The maquila economy has exacerbated the gender tensions of border-town culture. The transnational assembly plants arrived on the U.S.-Mexico boundary a generation ago and boomed after the passage of NAFTA. Like similar factories worldwide, they prefer to hire women rather than men, supposedly because they are more nimble. In reality, the preference is based on the fact that traditional patriarchal socialization makes women workers more exploitable than men. Writer William Lange wiesche illustrated this point well a few years ago in The Atlantic Monthly. During a visit to North American Philips, a maquila in Juárez that makes televisions, Langewiesche asked the plant manager why all the assembly workers were women. “Concentration and dexterity,” answered the manager, who then “stopped behind one worker and, in a fatherly gesture, laid his hands on her shoulders” before introducing her as “our plant beauty queen.” Maquilas are also generally anti-union, and Mexican women have less experience with political or labor organizing. In addition, some maquila owners justify lower wages for women with the old argument that they are “just working for pin money and men are the real breadwinners.”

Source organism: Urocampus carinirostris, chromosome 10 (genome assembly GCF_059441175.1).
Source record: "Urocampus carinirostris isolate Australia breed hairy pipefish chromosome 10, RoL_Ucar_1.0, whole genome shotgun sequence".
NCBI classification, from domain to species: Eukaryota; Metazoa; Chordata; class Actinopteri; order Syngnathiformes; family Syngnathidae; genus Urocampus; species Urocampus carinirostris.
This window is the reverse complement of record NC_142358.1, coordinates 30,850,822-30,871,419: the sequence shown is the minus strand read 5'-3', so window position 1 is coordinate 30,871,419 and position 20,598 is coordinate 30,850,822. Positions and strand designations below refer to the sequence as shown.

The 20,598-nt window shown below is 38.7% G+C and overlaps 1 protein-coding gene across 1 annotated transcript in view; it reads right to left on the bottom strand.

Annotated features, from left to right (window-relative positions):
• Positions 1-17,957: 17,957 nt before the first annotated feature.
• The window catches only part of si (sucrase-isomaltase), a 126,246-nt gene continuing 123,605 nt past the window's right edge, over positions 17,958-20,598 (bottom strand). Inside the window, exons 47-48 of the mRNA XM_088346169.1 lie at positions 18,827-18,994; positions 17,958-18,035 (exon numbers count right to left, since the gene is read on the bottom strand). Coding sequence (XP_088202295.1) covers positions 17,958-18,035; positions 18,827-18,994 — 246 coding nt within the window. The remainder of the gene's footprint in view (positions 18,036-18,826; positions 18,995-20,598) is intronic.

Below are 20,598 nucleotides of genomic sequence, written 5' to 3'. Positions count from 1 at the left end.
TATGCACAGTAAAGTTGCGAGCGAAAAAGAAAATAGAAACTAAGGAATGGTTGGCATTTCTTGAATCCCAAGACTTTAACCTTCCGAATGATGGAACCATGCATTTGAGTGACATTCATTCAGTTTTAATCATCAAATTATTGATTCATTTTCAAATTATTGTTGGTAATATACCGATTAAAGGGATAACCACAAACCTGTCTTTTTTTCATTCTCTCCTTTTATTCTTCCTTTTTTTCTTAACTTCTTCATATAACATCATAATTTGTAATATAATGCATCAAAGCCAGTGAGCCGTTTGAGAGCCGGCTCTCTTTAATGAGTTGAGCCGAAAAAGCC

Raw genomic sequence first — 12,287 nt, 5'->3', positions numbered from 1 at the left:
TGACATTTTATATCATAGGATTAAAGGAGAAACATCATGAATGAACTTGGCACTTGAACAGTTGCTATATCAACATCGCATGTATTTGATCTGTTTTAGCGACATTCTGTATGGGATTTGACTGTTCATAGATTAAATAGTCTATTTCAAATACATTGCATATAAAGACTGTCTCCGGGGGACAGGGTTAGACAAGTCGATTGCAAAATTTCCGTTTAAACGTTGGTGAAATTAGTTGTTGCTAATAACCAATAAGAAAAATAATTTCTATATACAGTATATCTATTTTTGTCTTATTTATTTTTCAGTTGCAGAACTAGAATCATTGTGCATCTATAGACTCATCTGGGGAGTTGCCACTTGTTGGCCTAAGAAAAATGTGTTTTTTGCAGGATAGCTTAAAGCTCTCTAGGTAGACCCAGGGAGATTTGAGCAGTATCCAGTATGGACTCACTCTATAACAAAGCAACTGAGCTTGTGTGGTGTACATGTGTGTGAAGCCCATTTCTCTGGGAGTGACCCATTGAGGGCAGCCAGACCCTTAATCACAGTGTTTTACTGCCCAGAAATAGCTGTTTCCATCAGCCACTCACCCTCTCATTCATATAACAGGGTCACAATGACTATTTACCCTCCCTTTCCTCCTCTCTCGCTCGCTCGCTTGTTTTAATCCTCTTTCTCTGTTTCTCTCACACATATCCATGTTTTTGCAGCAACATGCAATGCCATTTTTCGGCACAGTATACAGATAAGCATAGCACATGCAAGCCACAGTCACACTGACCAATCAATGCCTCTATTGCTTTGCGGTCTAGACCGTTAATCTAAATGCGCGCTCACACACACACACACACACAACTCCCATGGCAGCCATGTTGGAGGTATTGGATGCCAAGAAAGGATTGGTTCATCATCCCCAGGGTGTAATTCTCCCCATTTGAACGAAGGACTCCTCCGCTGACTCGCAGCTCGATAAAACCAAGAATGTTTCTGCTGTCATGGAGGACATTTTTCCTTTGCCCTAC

Maria Sagrario Gonzáles Flores was 17 when she disappeared in 1998. Her family in Juárez searched for her and posted her photo. (© Susan Meiselas)

Now, young rural women who have poured into Juárez are suddenly making and spending money while men are unemployed. Some men react with hopelessness or anger . “Men are no longer king of the home,” says feminist organizer Chávez. “So now, in this city, women suffer too much. A lot of people are raping and bothering women.”

Although about a third of the identified murder victims worked in maquilas, the industry has done virtually nothing to protect them. Instead, some company policies actually endanger women by leaving them alone with strange men at odd hours. In 1999, a 13-year-old maquila worker was attacked by a man who tried to rape and strangle her. She survived and identified her attacker as the maquila bus driver on the late-night shift. Despite similar accusations, maquila officials say they are not responsible for screening bus drivers.